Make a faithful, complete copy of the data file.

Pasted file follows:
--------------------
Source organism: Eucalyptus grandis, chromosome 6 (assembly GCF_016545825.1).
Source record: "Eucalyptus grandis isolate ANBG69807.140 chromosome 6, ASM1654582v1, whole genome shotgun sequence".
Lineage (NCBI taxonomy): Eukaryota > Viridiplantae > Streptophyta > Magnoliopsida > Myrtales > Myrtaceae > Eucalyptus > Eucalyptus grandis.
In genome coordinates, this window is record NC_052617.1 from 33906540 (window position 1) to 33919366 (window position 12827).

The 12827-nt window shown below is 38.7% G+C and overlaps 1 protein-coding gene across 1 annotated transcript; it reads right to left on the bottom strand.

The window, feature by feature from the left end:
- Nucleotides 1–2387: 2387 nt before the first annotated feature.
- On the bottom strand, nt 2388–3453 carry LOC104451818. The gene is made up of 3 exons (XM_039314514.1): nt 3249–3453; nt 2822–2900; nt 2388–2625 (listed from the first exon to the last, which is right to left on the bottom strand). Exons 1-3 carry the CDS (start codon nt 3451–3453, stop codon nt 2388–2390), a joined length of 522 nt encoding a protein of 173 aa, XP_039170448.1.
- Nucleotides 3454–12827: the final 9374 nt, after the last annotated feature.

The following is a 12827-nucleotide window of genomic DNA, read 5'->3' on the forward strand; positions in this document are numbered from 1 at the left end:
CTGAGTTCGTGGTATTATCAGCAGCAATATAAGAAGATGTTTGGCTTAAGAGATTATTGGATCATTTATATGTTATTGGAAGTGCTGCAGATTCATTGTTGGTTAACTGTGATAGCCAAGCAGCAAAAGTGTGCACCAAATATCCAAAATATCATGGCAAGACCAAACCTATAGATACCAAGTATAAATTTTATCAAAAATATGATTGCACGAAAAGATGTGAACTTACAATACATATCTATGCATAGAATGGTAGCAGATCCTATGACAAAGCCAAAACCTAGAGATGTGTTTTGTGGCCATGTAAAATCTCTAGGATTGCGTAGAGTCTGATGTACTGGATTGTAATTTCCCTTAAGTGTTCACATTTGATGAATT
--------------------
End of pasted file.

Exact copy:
Source organism: Eucalyptus grandis, chromosome 6 (assembly GCF_016545825.1).
Source record: "Eucalyptus grandis isolate ANBG69807.140 chromosome 6, ASM1654582v1, whole genome shotgun sequence".
Lineage (NCBI taxonomy): Eukaryota > Viridiplantae > Streptophyta > Magnoliopsida > Myrtales > Myrtaceae > Eucalyptus > Eucalyptus grandis.
In genome coordinates, this window is record NC_052617.1 from 33906540 (window position 1) to 33919366 (window position 12827).

The 12827-nt window shown below is 38.7% G+C and overlaps 1 protein-coding gene across 1 annotated transcript; it reads right to left on the bottom strand.

The window, feature by feature from the left end:
- Nucleotides 1–2387: 2387 nt before the first annotated feature.
- On the bottom strand, nt 2388–3453 carry LOC104451818. The gene is made up of 3 exons (XM_039314514.1): nt 3249–3453; nt 2822–2900; nt 2388–2625 (listed from the first exon to the last, which is right to left on the bottom strand). Exons 1-3 carry the CDS (start codon nt 3451–3453, stop codon nt 2388–2390), a joined length of 522 nt encoding a protein of 173 aa, XP_039170448.1.
- Nucleotides 3454–12827: the final 9374 nt, after the last annotated feature.

The following is a 12827-nucleotide window of genomic DNA, read 5'->3' on the forward strand; positions in this document are numbered from 1 at the left end:
CTGAGTTCGTGGTATTATCAGCAGCAATATAAGAAGATGTTTGGCTTAAGAGATTATTGGATCATTTATATGTTATTGGAAGTGCTGCAGATTCATTGTTGGTTAACTGTGATAGCCAAGCAGCAAAAGTGTGCACCAAATATCCAAAATATCATGGCAAGACCAAACCTATAGATACCAAGTATAAATTTTATCAAAAATATGATTGCACGAAAAGATGTGAACTTACAATACATATCTATGCATAGAATGGTAGCAGATCCTATGACAAAGCCAAAACCTAGAGATGTGTTTTGTGGCCATGTAAAATCTCTAGGATTGCGTAGAGTCTGATGTACTGGATTGTAATTTCCCTTAAGTGTTCACATTTGATGAATT